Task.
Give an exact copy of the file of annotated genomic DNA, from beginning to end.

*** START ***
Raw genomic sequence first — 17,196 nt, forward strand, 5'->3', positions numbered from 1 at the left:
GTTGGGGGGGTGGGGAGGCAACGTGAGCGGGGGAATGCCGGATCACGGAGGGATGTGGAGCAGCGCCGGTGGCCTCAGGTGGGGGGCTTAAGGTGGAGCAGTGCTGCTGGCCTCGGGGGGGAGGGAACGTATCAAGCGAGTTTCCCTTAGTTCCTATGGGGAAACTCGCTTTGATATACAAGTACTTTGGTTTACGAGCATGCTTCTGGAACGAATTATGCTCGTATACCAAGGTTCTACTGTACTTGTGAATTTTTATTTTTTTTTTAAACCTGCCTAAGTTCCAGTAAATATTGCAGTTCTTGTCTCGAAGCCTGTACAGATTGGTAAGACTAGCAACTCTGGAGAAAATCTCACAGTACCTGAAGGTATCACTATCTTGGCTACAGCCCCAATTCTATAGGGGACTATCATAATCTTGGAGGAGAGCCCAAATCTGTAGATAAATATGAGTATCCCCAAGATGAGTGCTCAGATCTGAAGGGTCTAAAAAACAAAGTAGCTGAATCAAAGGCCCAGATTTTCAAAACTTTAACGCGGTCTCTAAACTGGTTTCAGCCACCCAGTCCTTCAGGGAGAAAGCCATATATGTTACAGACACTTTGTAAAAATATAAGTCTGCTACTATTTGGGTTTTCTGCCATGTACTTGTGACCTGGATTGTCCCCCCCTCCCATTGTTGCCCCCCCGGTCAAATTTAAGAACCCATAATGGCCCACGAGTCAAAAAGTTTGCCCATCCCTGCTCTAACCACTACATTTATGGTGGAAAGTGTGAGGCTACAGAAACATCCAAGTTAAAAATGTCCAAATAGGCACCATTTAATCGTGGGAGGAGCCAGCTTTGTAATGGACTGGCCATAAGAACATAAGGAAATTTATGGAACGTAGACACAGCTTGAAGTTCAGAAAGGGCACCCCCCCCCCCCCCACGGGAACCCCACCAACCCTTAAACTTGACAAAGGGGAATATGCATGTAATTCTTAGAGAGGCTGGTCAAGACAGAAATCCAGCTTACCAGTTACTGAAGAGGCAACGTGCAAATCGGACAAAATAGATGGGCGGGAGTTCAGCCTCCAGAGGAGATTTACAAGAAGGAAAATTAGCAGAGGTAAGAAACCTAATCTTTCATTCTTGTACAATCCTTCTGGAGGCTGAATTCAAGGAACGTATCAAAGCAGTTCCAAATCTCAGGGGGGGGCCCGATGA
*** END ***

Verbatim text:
Raw genomic sequence first — 17,196 nt, forward strand, 5'->3', positions numbered from 1 at the left:
GTTGGGGGGGTGGGGAGGCAACGTGAGCGGGGGAATGCCGGATCACGGAGGGATGTGGAGCAGCGCCGGTGGCCTCAGGTGGGGGGCTTAAGGTGGAGCAGTGCTGCTGGCCTCGGGGGGGAGGGAACGTATCAAGCGAGTTTCCCTTAGTTCCTATGGGGAAACTCGCTTTGATATACAAGTACTTTGGTTTACGAGCATGCTTCTGGAACGAATTATGCTCGTATACCAAGGTTCTACTGTACTTGTGAATTTTTATTTTTTTTTTAAACCTGCCTAAGTTCCAGTAAATATTGCAGTTCTTGTCTCGAAGCCTGTACAGATTGGTAAGACTAGCAACTCTGGAGAAAATCTCACAGTACCTGAAGGTATCACTATCTTGGCTACAGCCCCAATTCTATAGGGGACTATCATAATCTTGGAGGAGAGCCCAAATCTGTAGATAAATATGAGTATCCCCAAGATGAGTGCTCAGATCTGAAGGGTCTAAAAAACAAAGTAGCTGAATCAAAGGCCCAGATTTTCAAAACTTTAACGCGGTCTCTAAACTGGTTTCAGCCACCCAGTCCTTCAGGGAGAAAGCCATATATGTTACAGACACTTTGTAAAAATATAAGTCTGCTACTATTTGGGTTTTCTGCCATGTACTTGTGACCTGGATTGTCCCCCCCTCCCATTGTTGCCCCCCCGGTCAAATTTAAGAACCCATAATGGCCCACGAGTCAAAAAGTTTGCCCATCCCTGCTCTAACCACTACATTTATGGTGGAAAGTGTGAGGCTACAGAAACATCCAAGTTAAAAATGTCCAAATAGGCACCATTTAATCGTGGGAGGAGCCAGCTTTGTAATGGACTGGCCATAAGAACATAAGGAAATTTATGGAACGTAGACACAGCTTGAAGTTCAGAAAGGGCACCCCCCCCCCCCCCACGGGAACCCCACCAACCCTTAAACTTGACAAAGGGGAATATGCATGTAATTCTTAGAGAGGCTGGTCAAGACAGAAATCCAGCTTACCAGTTACTGAAGAGGCAACGTGCAAATCGGACAAAATAGATGGGCGGGAGTTCAGCCTCCAGAGGAGATTTACAAGAAGGAAAATTAGCAGAGGTAAGAAACCTAATCTTTCATTCTTGTACAATCCTTCTGGAGGCTGAATTCAAGGAACGTATCAAAGCAGTTCCAAATCTCAGGGGGGGGCCCGATGA